A lot has changed during the intervening years, Larry said.
“When I was a kid, there was a very vibrant downtown retail area,” he said. “All of the stores were full, and on Friday nights they were all open until 9 o’clock.”
The business has changed, too, he said.
“I know when the Beatles arrived, guitar sales when right through the roof,” he said. “And there were two major American companies at the time, Kay and Harmony, that produced guitars like crazy.
“That fad started to die down, and the Japanese started making and exporting cheaper guitars, and I think both of those things ultimately led to the demise of Kay and Harmony.”
Kay Musical Instrument Co. closed in 1968, and the Harmony Co. closed in 1975, after producing about 10 million guitars in the preceding 30 years.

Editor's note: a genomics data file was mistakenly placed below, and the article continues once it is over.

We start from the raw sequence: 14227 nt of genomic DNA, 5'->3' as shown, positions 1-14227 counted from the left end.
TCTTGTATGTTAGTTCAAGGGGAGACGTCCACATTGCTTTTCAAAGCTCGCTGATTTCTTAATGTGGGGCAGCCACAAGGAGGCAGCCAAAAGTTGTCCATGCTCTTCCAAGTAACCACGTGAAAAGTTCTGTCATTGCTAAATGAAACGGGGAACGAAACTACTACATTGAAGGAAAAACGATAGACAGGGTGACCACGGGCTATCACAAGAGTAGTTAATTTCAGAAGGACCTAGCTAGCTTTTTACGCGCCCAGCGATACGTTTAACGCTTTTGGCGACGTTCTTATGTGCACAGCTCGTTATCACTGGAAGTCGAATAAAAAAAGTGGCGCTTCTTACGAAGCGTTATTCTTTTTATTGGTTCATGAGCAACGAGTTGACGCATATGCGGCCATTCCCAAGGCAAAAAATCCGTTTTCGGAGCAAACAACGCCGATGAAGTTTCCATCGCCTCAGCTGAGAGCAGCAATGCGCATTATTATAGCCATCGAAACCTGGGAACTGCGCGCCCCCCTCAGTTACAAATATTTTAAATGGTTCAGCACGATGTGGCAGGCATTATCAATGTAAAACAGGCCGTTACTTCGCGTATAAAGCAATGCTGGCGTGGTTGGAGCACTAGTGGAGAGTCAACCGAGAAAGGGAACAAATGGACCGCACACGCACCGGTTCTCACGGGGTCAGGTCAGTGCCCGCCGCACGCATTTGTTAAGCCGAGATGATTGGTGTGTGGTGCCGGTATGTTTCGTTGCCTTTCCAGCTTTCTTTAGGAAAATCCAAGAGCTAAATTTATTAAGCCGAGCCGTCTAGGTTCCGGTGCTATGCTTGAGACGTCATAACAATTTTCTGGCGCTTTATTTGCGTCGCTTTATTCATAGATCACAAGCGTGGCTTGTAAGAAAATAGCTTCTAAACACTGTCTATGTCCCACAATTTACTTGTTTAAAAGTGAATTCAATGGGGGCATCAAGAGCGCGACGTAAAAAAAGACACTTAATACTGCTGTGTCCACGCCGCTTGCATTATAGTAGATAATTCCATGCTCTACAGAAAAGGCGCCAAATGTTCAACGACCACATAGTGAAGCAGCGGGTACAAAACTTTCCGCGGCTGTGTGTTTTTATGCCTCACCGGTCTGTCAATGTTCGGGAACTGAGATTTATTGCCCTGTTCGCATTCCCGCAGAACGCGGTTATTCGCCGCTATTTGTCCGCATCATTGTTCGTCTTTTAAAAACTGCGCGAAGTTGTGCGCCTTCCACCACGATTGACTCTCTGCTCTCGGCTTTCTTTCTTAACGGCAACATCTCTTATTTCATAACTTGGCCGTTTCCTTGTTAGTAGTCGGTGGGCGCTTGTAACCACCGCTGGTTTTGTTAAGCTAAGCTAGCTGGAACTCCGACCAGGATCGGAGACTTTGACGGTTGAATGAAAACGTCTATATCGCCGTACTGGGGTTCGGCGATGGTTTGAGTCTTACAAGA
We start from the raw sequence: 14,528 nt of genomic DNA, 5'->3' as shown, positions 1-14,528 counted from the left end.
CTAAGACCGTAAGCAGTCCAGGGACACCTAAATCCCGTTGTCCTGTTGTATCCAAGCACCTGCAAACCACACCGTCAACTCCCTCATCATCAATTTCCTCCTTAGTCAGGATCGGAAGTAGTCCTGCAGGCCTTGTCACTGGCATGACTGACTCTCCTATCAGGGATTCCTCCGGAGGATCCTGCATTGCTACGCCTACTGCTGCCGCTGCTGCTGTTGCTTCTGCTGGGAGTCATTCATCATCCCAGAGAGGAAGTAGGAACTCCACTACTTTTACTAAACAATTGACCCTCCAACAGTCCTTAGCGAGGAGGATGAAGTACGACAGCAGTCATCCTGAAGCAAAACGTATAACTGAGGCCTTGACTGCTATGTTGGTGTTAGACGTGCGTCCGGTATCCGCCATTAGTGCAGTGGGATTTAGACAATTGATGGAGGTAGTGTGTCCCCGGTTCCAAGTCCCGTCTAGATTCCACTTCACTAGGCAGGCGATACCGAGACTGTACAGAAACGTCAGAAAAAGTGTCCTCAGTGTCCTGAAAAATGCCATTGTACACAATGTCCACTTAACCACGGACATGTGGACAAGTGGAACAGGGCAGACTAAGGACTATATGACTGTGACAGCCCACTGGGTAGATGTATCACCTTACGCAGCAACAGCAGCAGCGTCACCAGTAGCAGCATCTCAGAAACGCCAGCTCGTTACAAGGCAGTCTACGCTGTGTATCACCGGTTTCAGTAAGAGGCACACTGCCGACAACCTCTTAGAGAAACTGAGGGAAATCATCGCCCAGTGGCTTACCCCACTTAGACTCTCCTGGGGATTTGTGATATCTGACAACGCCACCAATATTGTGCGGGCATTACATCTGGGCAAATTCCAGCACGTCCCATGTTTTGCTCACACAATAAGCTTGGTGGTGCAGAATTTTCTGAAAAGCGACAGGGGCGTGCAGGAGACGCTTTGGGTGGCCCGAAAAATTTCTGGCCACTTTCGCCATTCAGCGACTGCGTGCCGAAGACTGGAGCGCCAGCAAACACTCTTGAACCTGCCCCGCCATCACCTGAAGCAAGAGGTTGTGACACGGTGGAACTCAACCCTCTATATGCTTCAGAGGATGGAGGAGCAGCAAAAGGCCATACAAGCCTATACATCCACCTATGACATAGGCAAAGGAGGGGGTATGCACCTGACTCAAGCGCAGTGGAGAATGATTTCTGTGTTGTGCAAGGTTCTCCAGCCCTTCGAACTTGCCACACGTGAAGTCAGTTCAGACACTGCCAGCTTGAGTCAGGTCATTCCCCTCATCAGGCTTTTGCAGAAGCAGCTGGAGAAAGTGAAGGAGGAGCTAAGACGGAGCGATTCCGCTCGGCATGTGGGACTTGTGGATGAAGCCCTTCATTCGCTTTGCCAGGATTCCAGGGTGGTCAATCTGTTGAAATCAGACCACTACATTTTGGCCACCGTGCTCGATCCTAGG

“Now, there’s no inexpensive guitars made in the United States,” Larry said.
But the Walton Music House goes on, selling, repairing and, perhaps most importantly, renting instruments.
“We get some local business, but if I had to live on walk-in strings, guitars, that kind of thing, I would have been gone 15 years ago,” Larry said. “What really keeps me going is band and orchestra instrument rentals, and so far there’s not a whole lot of people doing that on the Internet.”
Rentals are a key facet of the business, but so is the business the store does with school districts and their student musicians. Those arts programs are often soft targets for budget cutters, something to which Nate takes exception.
“Arts programs are as good, if not better, for development,” he said, comparing them to athletics.
“I guess the target groups we’re not tapping are the towns we’re not in,” he said. “We do parent nights with … school districts now, but if you draw a 50-mile radius around the area, there’s another 15 or 17 school districts that we don’t do direct business with most of the time. So we need to get back in there.”